I need to build a bomb shelter.

Sometimes grief is like waiting for the other shoe to drop. You’re never quite sure what grief-bomb may be falling next. Lately, it’s been like a bombardment. Air raid sirens are wailing, and I can hear the sharp, clear, high-pitched, hissing whistle of the bombs as they fall and hit their target leaving craters on my heart, pock marked like the moon.

At my new job, there are many people who are new to me, but some who already know me and some others still who knew both me and Paul. On a recent morning in the cafeteria, I was talking with just such a person, a friend of my husband’s from childhood. In fact, they lived across the street from each other. She told me how she moved from Indiana into the neighborhood and met Paul one day when they were both standing at the end of their driveways. As she was telling me this, she made a motion with her hand as if waving. Suddenly, I had a bird’s eye view of the two of them, standing in their driveways on opposite sides of the street, waving, smiling, saying hello. I could see Paul grinning, his dimples, his chuckle, the sparkle in his eye. I could see his personality, how welcoming and inclusive he was of everyone he met. Well. Let’s just say I had a moment. A grief-bomb. I felt panicky. I knew I needed a safe place to compose myself but didn’t know where to go. I needed to be alone for a just minute or two. My office was too far away. I ended up (where else?) in a bathroom. Some bomb shelter, huh? Thankfully, it didn’t take me long to reel it back in. I am particularly moved and wistful when I talk with someone who knew Paul before we were us. They are a treasure trove. The same is true of people who knew me before my mother died. They not only contain memories of those I lost. They also contain memories of me, who I was in my previous life when those I loved were still with me. Through these treasure-trove people I can access that part of myself that was also lost. John Pavlovitz beautifully writes about this loss of self in losing others in his post here.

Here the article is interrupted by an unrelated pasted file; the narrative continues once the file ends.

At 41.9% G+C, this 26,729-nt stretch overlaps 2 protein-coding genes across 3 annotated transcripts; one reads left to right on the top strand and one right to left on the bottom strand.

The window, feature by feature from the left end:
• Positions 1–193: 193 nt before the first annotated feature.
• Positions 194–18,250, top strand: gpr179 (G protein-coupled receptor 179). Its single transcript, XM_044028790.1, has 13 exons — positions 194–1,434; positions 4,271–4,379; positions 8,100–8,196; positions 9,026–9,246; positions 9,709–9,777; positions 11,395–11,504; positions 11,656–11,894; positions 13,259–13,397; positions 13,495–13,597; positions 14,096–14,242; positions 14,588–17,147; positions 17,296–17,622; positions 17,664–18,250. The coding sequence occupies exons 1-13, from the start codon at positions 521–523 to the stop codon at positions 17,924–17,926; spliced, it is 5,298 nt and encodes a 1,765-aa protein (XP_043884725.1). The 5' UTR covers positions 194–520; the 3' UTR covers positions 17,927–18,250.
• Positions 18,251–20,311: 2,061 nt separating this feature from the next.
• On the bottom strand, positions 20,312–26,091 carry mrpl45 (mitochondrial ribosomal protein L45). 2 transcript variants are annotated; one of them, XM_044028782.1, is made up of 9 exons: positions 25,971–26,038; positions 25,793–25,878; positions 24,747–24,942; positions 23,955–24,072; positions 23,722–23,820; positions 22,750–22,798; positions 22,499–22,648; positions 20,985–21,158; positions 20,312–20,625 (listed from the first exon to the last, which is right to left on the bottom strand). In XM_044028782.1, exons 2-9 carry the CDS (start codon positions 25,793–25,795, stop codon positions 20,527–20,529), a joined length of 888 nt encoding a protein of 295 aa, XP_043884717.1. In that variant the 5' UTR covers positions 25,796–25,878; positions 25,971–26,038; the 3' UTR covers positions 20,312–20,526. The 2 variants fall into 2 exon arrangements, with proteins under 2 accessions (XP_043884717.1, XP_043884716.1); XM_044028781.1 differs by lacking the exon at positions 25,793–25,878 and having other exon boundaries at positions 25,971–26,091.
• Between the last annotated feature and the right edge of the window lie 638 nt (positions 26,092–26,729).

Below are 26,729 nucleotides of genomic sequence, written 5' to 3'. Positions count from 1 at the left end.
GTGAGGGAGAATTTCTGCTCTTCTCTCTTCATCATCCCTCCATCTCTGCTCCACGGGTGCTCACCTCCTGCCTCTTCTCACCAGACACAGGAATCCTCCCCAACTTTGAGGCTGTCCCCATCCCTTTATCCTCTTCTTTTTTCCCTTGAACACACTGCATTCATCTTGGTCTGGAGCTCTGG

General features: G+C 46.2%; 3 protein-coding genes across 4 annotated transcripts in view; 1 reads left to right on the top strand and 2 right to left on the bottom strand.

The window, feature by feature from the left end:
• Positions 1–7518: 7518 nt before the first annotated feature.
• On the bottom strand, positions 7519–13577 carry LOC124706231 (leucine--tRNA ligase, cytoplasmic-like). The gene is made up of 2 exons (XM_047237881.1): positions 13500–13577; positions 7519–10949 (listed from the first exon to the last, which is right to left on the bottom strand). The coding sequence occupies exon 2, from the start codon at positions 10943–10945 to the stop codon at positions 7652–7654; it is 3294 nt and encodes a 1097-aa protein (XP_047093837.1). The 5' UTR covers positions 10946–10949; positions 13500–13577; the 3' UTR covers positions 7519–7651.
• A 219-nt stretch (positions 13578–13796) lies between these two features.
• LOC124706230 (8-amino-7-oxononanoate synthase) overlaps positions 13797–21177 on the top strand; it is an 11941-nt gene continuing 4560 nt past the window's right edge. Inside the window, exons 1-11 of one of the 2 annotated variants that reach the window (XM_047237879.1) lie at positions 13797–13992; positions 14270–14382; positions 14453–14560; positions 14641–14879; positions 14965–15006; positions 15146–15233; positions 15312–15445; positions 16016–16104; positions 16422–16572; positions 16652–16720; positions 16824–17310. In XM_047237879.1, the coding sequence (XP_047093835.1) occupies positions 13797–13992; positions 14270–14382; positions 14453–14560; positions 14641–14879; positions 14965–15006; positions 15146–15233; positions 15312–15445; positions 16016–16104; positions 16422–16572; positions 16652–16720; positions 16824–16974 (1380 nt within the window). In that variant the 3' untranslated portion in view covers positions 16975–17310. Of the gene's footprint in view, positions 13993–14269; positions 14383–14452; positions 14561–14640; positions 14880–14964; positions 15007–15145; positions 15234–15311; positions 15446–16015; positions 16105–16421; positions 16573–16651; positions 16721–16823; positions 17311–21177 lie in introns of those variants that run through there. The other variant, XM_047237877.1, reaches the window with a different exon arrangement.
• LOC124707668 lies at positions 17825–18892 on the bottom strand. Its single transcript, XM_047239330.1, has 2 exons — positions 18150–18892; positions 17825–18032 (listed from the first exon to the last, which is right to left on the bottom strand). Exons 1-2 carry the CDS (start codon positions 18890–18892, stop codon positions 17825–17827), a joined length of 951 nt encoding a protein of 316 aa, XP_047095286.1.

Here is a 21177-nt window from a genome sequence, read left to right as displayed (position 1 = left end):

I was just about to begin the first set at a recent tennis match when my opponent said, “Is he here for you?” I looked around to see a man leaning on the fence. He was watching, looking out across several matches that were in play. “No, not for me,” I said with a sigh. “Definitely not for me.” FfwwwhhhhhhhheeeeeeeeeueeeeeuuuuuuuueBOOM! Grief-bomb. I didn’t win that match by the way. Paul used to come watch all my tennis matches. He was there, supporting me, cheering me on, listening when I was frustrated over a silly loss, and celebrating a win or hard fought loss. He was always there. I was so proud of that, that I had a partner who took pride in me.

A new friend, someone who never met my husband, saw a picture of my son and said, “He looks so much like you!” The day our son was born I labored for 14 hours. Even only seconds old, it was clear to everyone in the room that I had just labored for 14 hours to produce a clone of his father. It didn’t bother me a bit, but I think the nurses felt sorry for me to have labored so long with absolutely no evidence that I was his mother at all! One of them leaned in close to me, I promise I’m not making this up, and said, “Oh, honey, he has your eyelashes.” That’s it. Our son has my eyelashes. Anyone who knew or saw my husband would never say that he looks like me. I can count on one hand the number of times I have heard someone say that our son looks like me. The only reason someone would ever say such a thing is if his father wasn’t present. And he’s not. Paul’s not here. As if I needed another grief-bomb as a reminder.

I caught a glimpse of myself in a mirror today and something caught my eye. The weather has changed here so as I was rushing out the house this morning I grabbed a sweater and pulled it on against the brisk morning air. Turns out it’s the little, black cardigan I was wearing the day of Paul’s visitation. I was frozen in place looking at myself in the mirror, remembering the way I looked and feeling the way I felt that day at the funeral home. Will the bombing never stop?

***

In Grief’s Waiting Room.